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Mercedes-Benz introduces latest E 200 Natural Gas Drive and E 220 BlueTEC BlueEFFICIENCY Edition

E 200 Natural Gas Drive. Click to enlarge.

Mercedes-Benz is introducing the latest version of the bivalent drive E 200 Natural Gas Drive (NGD) variant to the E‑Class family in Europe. The E200 NGD can run on either gasoline or natural gas; benefits of running the car on natural gas include a 20% reduction in CO2 emissions compared with comparable operation using gasoline, and much lower fuel costs. Mercedes-Benz also introduced the new diesel E 220 BlueTEC BlueEFFICIENCY Edition, with CO2 emissions of 114 grams/km.

The E 200 Natural Gas Drive uses 4.3 kg of natural gas per 100 kilometers (NEDC combined), which corresponds to CO2 emissions of 116 g/km. If the new E 200 NGD automatically switches to running on gasoline because the gas tank is empty, the new four-cylinder engine needs requires 6.3 liters of unleaded gasoline (NEDC combined) for every 100 kilometers (37.3 mpg US), with CO2 emission of 147 g/km.

The bivalent drive also offers advantages with respect to the car’s range, which is more than 400 kilometers (249 miles) when running on natural gas, but more than 1,300 kilometers (808 miles) with gas and gasoline combined. An optional 80-liter (21-gallon) gasoline tank boosts the range to as much as 1,600 kilometers (994 miles).

The natural gas is stored in three containers—one behind the rear backrest and two under the floor of the trunk. Together they hold 121.5 liters (19.5 kg) of natural gas. Despite the additional gas tank, the trunk offers 400 liters (14 ft3) of space.

The new four-cylinder gasoline engine with spray-guided direct injection is a member of the BlueDIRECT family of Mercedes‑Benz gasoline engines. The engine generates an output of 115 kW (156 hp) and maximum torque of 270 N·m (199 lb-ft) at 1,250 rpm. Acceleration from 0 to 100 km/h takes 10.4 seconds, with a top speed of 220 km/h (137 mph).

An ECO start/stop system that adds to the efficiency of the drive system, reducing consumption by 1.2 kg of natural gas per 100 kilometers in comparison to the predecessor model. This is an improvement of more than 20%. In natural gas mode the E 200 Natural Gas Drive qualifies for the efficiency class A+, or B when running on gasoline. In both cases the vehicle already meets the EU6 standard valid from 2015.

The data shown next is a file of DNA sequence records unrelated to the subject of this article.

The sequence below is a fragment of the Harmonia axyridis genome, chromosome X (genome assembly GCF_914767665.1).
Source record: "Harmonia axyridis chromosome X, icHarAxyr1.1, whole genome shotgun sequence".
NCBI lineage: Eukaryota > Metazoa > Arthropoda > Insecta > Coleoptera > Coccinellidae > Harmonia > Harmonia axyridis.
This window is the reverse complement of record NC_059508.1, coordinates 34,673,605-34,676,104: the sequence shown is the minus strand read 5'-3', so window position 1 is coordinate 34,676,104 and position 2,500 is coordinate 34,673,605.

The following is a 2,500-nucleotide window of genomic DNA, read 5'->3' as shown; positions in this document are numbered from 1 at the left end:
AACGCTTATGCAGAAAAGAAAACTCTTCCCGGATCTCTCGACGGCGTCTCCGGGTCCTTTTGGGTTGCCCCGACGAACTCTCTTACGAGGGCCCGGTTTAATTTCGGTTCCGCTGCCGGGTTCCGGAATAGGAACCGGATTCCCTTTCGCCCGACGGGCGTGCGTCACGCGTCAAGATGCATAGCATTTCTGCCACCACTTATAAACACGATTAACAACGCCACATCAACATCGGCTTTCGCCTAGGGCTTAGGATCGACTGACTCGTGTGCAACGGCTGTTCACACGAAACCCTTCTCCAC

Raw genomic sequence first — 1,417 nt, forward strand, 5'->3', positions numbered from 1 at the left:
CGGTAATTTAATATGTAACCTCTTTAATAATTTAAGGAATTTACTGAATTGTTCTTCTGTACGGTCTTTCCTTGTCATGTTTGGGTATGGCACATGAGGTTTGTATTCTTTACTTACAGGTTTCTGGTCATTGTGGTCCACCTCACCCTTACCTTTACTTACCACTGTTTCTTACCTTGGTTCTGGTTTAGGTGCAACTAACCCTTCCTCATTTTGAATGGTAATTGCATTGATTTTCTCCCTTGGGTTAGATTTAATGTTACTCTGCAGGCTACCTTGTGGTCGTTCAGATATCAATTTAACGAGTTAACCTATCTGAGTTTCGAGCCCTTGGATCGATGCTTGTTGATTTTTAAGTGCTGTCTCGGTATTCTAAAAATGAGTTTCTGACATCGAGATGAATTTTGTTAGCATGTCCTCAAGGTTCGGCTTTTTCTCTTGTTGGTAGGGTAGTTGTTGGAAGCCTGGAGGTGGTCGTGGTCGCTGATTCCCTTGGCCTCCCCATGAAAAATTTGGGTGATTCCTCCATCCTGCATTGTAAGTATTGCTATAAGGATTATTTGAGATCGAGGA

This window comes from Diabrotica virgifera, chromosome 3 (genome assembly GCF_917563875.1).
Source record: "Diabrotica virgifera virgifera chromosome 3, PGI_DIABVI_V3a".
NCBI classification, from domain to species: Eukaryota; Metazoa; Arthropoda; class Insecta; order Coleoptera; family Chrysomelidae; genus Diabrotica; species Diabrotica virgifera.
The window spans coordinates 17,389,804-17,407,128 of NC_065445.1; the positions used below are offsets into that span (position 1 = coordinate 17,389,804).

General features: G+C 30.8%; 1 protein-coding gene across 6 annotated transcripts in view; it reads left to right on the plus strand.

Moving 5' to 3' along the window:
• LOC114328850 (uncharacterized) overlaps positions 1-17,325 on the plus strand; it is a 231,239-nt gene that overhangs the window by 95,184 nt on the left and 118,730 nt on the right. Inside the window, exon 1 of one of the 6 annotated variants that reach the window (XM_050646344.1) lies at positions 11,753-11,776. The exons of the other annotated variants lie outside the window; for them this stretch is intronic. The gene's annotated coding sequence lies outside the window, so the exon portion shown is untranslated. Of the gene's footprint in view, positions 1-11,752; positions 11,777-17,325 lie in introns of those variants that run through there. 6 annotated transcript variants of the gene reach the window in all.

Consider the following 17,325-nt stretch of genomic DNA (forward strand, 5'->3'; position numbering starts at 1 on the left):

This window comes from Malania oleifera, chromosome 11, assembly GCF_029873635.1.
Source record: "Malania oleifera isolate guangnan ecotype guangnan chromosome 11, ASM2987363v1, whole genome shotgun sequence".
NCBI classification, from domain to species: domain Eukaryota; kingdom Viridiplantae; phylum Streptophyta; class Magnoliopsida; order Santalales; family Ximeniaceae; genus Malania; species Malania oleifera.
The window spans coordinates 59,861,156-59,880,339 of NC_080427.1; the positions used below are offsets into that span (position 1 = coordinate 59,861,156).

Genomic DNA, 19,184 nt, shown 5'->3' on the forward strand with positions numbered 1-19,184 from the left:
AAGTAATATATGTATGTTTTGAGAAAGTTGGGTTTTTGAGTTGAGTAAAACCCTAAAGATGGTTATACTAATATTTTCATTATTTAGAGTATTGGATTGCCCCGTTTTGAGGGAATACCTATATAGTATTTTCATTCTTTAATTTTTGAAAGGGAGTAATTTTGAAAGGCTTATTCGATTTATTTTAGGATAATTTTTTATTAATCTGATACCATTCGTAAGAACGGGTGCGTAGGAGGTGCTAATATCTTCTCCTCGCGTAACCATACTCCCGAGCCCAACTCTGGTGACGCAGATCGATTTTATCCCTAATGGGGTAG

E 220 BlueTEC BlueEFFICIENCY Edition. The drive system of the E 220 BlueTEC BlueEFFICIENCY Edition uses the Mercedes-Benz four-cylinder diesel engine with direct injection. The engine generates 125 kW (170 hp) with an engine displacement of 2,143 cubic centimeters, and torque of 400 N·m (295 lb-ft).

The engine, equipped with fourth-generation common-rail technology, is matched to a 7G-TRONIC PLUS automatic transmission that has been optimized with respect to driving comfort and consumption, as well as an ECO start/stop function.

Fuel consumption (NEDC combined cycle) is 4.4 l/100 km (53.5 mpg US). That corresponds to CO2 emissions of 114 grams per kilometer, beating all other cars in its segment. As a result, the new special model of the Mercedes-Benz E‑Class (which already meets the future Euro 6 emissions standard) has been assigned to the best efficiency class (A+).

The E 220 BlueTEC BlueEFFICIENCY Edition accelerates from 0 to 100 km/h in 8.4 seconds and reaches a top speed of 227 km/h (141 mph).



Why no 9 speed?


The dual fuel makes a lot of sense for the USA as they are up to their necks in shale gas.
It might be worth the givernment giving a few billons to help the rollout of GNG stations.
The impact on CO2 would be small (but positive), but the impact on oil imports would be considerable.

+ you could always hybridise the CNG vehicles (new models).
However, you have to get a critical mass of CNG stations to make the whole thing take off.
They could take the expense from the military budget.

The fact that it can run on either gasoline or natural gas is very nice (like a PHEV), so you never need to worry about running out of gas.

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